3. Patrick Mahomes responds to Tyreek Hill’s complaints about playing for the Chiefs
If you were surprised to hear Tyreek Hill complain about his time with the Chiefs, you weren’t the only one. So was Patrick Mahomes. The Chiefs quarterbacks admitted this week that he was definitely caught off-guard by what his former teammate had to say about his time in Kansas City.
If you missed Hill’s comments, he made them on the debut episode of his podcast last weekend. During the show, Hill said his relationship with the Chiefs started to fall apart because he wasn’t getting the ball enough.
Mahomes had a chance to respond to those comments on Thursday and here’s what he had to say:
Chiefs QB admits he was surprised to hear Hill’s complaints. “I’m surprised a little just because I felt like we love Tyreek here,” Mahomes told reporters Thursday. “We’ve always loved him, we still love him.” The most hilarious part here is that Mahomes shook off the complaints and viewed them as Hill trying to make a name for his new podcast. “I saw him out at Formula 1 in Miami and everything like that, but I’m sure it had something to do with trying to get his podcast some stuff and get it rolling. But definitely, I still love Tyreek. He’s a one-of-a-kind player.”Mahomes responds directly to Hill’s biggest criticism. Hill was apparently mad because he wasn’t getting the ball enough in Kansas City. According to Mahomes, that was happening because defenses were doing their best to take Hill out of the game, which meant Mahomes had to go elsewhere with the ball. “I feel like with the coverages that we were getting, defenses were really accounting for him, so we had to go other places,” Mahomes said. “But when he’s a competitor like that, you want to have a chance to impact the game. So I know he wanted to get the ball as much as possible so he could help us win. It wasn’t a selfish thing.”Mahomes pointed out that the Chiefs’ offense should be able to survive without Hill. “As you know in Coach Reid’s offense, it takes the whole team,” Mahomes said. “This offense was rolling before I got here. This offense was rolling when I was a young Cowboy fan watching the Eagles beat up on the Cowboys. It’s an offense that’s more than one player and that includes myself.”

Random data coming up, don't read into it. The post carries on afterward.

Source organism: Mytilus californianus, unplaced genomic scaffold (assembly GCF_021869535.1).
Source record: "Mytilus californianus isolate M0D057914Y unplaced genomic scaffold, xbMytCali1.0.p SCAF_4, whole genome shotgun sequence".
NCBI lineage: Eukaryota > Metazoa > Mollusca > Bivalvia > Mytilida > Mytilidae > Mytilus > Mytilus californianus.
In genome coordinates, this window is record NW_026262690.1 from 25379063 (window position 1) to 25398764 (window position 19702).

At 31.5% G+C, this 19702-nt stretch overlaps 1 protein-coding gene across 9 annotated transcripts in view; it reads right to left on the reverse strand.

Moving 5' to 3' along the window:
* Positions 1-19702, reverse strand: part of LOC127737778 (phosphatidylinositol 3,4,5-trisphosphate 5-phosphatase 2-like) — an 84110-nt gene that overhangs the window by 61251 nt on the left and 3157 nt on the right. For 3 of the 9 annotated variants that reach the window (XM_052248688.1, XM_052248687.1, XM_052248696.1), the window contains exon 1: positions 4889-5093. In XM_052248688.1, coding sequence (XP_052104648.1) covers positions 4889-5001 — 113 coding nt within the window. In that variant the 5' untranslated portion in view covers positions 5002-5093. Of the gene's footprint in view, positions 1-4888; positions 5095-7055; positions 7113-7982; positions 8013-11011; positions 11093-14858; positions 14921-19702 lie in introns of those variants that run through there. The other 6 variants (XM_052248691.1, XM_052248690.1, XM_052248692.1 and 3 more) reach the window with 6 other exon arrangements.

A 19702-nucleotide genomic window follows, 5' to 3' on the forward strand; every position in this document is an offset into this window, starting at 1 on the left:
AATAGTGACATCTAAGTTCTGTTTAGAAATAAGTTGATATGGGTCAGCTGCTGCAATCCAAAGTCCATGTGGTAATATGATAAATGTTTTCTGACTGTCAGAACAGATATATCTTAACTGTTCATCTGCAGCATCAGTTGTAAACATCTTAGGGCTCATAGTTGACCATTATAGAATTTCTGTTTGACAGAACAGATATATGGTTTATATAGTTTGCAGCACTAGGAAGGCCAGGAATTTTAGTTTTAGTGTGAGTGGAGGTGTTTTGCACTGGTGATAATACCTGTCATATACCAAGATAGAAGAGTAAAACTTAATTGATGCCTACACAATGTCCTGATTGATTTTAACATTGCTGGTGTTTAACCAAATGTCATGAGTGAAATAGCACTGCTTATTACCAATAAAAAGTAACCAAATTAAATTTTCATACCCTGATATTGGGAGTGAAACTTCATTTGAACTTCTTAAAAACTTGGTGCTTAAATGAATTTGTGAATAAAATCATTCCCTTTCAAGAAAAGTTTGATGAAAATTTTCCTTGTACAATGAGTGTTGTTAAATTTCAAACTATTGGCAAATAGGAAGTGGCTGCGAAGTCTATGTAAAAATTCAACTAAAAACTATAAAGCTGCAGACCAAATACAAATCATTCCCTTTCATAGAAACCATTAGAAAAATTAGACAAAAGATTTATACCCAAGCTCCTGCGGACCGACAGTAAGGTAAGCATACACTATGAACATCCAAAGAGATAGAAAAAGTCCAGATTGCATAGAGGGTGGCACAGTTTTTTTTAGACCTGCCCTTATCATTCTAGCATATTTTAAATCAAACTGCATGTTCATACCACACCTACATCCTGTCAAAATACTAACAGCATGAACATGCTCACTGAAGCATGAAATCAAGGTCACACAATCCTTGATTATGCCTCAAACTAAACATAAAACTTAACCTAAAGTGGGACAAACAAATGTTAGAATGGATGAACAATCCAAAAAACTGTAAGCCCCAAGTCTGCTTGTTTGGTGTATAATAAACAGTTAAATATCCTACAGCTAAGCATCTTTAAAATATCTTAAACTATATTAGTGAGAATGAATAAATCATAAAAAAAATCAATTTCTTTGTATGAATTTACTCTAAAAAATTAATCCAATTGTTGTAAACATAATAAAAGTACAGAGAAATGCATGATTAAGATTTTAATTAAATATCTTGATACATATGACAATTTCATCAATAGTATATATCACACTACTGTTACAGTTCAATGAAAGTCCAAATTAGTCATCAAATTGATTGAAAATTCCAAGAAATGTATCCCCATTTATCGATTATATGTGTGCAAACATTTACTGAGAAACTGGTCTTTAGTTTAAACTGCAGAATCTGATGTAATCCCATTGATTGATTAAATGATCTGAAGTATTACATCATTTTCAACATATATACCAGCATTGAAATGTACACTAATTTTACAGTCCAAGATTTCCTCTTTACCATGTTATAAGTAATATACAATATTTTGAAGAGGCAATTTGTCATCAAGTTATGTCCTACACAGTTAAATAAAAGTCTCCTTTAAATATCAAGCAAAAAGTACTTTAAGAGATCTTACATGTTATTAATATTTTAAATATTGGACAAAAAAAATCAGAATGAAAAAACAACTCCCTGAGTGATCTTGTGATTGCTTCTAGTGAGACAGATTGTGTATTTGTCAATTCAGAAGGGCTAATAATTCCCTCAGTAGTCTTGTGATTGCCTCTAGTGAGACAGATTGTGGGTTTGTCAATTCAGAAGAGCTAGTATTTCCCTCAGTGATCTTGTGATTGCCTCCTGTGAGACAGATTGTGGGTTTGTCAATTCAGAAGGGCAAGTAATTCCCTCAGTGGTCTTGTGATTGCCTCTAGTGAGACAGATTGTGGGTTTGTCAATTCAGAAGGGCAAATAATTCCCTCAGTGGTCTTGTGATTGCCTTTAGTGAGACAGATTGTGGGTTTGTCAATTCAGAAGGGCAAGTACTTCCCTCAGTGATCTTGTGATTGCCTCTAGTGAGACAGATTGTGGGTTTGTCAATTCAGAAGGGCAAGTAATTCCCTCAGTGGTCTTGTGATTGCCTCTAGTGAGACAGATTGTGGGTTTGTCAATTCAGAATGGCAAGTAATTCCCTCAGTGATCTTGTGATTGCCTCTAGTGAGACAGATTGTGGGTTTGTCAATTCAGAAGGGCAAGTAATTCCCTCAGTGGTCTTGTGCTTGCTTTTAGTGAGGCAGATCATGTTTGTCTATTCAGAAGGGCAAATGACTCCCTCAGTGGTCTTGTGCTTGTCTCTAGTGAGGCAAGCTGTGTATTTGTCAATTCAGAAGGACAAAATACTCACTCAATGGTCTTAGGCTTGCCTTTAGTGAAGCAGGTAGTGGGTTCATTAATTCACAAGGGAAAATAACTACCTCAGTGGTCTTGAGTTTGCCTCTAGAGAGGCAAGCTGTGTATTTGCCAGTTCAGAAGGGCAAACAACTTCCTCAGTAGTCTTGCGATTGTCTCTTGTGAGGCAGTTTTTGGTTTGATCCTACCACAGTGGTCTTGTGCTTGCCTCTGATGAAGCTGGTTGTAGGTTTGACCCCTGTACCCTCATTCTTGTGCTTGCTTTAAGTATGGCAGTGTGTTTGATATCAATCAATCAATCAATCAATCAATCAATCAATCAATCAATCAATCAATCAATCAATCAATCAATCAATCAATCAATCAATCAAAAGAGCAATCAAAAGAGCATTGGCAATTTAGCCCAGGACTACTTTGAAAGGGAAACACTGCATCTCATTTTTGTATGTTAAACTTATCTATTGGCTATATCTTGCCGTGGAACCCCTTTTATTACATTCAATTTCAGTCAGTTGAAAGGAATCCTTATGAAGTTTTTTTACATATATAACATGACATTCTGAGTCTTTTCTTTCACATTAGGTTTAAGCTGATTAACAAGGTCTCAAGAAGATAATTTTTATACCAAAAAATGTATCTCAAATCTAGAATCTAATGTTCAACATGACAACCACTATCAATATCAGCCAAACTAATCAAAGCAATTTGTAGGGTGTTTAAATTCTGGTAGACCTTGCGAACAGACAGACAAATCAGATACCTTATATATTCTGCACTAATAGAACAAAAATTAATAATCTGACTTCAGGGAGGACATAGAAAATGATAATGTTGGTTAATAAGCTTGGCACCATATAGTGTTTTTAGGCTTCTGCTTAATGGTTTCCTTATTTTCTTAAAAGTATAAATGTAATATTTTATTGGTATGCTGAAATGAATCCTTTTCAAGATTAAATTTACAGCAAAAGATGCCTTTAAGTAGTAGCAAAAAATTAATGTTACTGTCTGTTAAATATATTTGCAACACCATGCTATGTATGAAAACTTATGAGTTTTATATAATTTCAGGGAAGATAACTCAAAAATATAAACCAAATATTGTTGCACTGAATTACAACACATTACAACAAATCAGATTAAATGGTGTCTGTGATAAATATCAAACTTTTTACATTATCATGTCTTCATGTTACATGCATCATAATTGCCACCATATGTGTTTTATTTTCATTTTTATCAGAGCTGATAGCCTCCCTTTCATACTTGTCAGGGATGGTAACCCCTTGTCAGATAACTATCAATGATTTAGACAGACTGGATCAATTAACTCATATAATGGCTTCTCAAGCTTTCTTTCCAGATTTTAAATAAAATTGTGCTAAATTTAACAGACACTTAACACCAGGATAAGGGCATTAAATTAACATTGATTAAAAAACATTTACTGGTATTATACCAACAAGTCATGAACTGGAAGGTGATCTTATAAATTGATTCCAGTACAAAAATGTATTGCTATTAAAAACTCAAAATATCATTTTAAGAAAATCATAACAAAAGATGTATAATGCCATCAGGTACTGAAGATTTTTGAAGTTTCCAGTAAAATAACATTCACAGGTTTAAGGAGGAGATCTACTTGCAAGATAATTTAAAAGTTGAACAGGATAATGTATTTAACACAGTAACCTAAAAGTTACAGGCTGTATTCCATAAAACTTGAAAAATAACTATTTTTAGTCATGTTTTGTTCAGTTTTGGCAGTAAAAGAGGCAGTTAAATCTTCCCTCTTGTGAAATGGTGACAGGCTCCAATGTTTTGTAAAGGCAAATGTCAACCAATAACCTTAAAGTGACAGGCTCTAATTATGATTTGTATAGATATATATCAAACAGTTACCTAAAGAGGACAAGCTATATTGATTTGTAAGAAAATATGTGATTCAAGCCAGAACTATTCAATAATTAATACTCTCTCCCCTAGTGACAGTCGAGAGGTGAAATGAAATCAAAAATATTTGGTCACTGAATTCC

The one odd thing about Hill’s complaints is that things might not get any better in Miami. Hill finished with 111 receptions in 2021, and it’s not going to be easy to top that number considering he’ll be playing in an offense with Jaylen Waddle, who caught 104 passes in 2021.
Only two teams over the past 10 years (2014 Broncos, 2018 Steelers) have produced two receivers who both finished the year with at least 100 receptions in the same season, which means it’s highly likely that either Waddle or Hill will see their production decline in 2022. Basically, the same complaints Hill has made about the Chiefs could soon be complaints he’s also making about the Dolphins.
4. Lamar Jackson holds his first interview of the offseason
One of the more bizarre situations happening in the NFL this offseason has been Lamar Jackson’s situation in Baltimore. The Ravens quarterback is headed into the final year of his rookie deal, which is slightly odd, because good quarterbacks almost never make it to the final year of their contracts because they usually get extended long before that. For instance, just look at the Kyler Murray situation in Arizona. Murray is unhappy with his rookie contract and he still has TWO years left on his deal. On the other hand, Jackson only has ONE year left on his contract.
The bizarre part of this situation is that the two sides haven’t done a lot of negotiating this offseason. Another bizarre part of this situation is that Jackson serves as his own agent, which means it’s going to be on him to negotiate one of the biggest contracts in NFL history.
Following Thursday’s minicamp practice, Jackson met with the media for the first time this offseason and he shed some light on his situation, but not much.
Jackson expects to stay in Baltimore. The former NFL MVP was asked if he thought he would spend the rest of his career with the Ravens, “I expect so,” Jackson said, via ESPN.com. “So, yes, I do.”Jackson went full Marshawn Lynch. It wasn’t quite a “I’m just here so I don’t get fined” moment, but Jackson did use the same answer nearly 10 times during his press conference. That answer? “We’re having a conversation about it.” Jackson gave that answer when asked if he would play in Week 1 if he didn’t have a new contract by then. He also gave the answer when asked if he would show up for training camp with no new deal in place. Jackson shoots down holdout possibility. Although he was vague about whether he would show up for training camp without a contract, he was more clear when he was asked if he would practice without a new contract, “I play football,” Jackson said. “That’s what I’m here for.” That sounds like a guy who will be on the field when training camp starts. Deshaun Watson’s contract won’t impact his negotiations. Since he’s serving as his own agent, Jackson is almost certainly well aware of what other quarterbacks are making. However, he said he’s not going to let Watson’s fully guaranteed $230 million deal have any impact on his negotiations. “I’m a man of my own,” Jackson said. “I don’t worry about what those guys get.” That seems like a good thing for Baltimore.